Last December, I preordered a Petzval lens from Lomography. It's an all brass lens with manual focus and aperture plates that you slip into the lens. It is know for it's swirling bokeh effect, i.e. the stuff in the background of a photo that's out of focus looks like it is being sucked into a really cool vortex. It definitely adds a unique effect to images, but it's not for every situation. I received the lens back in June and spent a couple of months playing with it. I've inlcuded some of my better results, but there have been plenty of times where it didn't quite work out.
What you'll notice right off the bat is the punch in color saturation. I did not add that in post processing. The lens produces some intense colors, which makes it really fun to use in nature photography. I've gotten much better with my manual focusing, but in some of my early examples, I'm slightly off. For the most part, I was using the two smallest aperture plates, to create the largest amount of bokeh. I prefer the second smallest number aperture plate because it allows the featured object to be fully in focus. The Petzval lens works best when there is a contrast in brightness and I've found that any type of green trees/grass works well for this.
My first test shots were with the smallest aperture plate number and effect is a bit too much for my liking.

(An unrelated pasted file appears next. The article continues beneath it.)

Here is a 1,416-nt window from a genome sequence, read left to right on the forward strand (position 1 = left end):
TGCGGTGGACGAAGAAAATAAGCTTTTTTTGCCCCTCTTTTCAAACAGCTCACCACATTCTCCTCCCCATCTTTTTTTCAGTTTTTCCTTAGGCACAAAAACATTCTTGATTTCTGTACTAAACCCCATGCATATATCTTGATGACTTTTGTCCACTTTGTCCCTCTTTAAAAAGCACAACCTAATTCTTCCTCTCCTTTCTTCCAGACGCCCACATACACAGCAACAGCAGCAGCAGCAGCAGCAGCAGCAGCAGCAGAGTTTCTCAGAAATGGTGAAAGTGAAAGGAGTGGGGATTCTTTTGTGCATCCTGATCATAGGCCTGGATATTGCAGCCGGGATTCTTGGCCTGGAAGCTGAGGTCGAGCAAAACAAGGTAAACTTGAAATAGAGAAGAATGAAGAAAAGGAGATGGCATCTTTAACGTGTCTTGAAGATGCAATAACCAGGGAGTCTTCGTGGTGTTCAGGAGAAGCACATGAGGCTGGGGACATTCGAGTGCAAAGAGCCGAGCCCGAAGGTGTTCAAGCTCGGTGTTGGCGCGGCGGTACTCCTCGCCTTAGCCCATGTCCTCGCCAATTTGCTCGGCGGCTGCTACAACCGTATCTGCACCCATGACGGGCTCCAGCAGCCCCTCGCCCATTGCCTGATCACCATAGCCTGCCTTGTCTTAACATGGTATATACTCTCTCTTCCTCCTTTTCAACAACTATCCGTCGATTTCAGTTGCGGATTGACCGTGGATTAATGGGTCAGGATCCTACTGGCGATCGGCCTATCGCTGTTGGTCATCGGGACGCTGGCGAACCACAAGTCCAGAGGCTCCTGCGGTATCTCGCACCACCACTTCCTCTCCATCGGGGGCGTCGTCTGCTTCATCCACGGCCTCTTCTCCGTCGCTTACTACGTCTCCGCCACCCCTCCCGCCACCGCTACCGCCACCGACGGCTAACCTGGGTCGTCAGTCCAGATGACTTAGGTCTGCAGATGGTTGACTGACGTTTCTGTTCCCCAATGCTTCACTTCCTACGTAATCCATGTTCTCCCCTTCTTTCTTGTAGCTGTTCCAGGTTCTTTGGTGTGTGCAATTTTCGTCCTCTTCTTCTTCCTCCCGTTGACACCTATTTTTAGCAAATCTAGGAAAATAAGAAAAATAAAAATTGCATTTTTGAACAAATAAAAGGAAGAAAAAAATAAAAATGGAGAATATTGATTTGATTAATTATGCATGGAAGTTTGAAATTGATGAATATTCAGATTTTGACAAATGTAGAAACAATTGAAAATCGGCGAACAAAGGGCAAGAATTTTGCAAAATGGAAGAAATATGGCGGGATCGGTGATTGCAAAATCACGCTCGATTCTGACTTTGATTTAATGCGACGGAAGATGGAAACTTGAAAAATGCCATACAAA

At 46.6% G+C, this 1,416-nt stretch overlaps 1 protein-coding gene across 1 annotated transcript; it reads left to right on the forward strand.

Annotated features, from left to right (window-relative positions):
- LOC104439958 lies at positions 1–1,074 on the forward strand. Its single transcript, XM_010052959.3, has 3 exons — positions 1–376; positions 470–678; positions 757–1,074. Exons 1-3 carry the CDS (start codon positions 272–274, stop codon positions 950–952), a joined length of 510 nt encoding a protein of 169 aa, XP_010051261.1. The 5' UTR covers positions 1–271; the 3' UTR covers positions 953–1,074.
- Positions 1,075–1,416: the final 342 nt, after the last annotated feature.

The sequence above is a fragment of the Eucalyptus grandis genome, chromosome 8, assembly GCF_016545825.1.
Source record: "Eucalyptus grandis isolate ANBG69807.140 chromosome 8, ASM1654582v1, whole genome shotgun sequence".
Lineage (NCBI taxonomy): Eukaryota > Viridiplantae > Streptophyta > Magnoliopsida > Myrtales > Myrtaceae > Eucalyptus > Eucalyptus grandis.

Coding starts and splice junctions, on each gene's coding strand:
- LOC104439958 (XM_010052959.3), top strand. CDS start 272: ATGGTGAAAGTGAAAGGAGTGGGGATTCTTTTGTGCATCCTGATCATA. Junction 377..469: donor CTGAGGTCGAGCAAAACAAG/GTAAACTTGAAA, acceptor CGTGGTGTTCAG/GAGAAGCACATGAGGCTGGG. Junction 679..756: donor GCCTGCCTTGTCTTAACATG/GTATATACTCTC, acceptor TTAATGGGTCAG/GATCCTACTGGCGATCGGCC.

As far as portraits go, I love this lens.
With the second smallest aperture plate, it's not as overpowering.
I need to do some more tests with this crazy fabric, but my subject here was too close to the background to fully swirl.
When there isn't enough separation between the objects, you don't get the swirl bokeh, but it's still pretty interesting.
I brought the Petzval along with me to the Gathering of the Vibes for some portraits and it catches a lot of people's eye. I had several photographers ask me what the lens was. While I enjoy it for portraits and still life, it's not the greatest choice for concert photography and moving objects. Although I'm improving on my focus, I cannot get it sharp enough fast enough when working with a moving target.
In addition to the regular aperture plates, four shaped aperture plates were included.
I used the star aperture plate on the Ferris Wheel at the Vibes to create this shot.
The Petval can be a lot of fun when used in the right situations. The biggest frustration I've found is that the aperture plates fall out of the lens constantly if you are using any kind of Black Rapid camera strap. People that see the lens become curious and excited, which is a great ice breaker. I plan on doing more tests in the fall with all the lovely New England foliage, but for now, the Petzval is a welcome addition to my arsenal.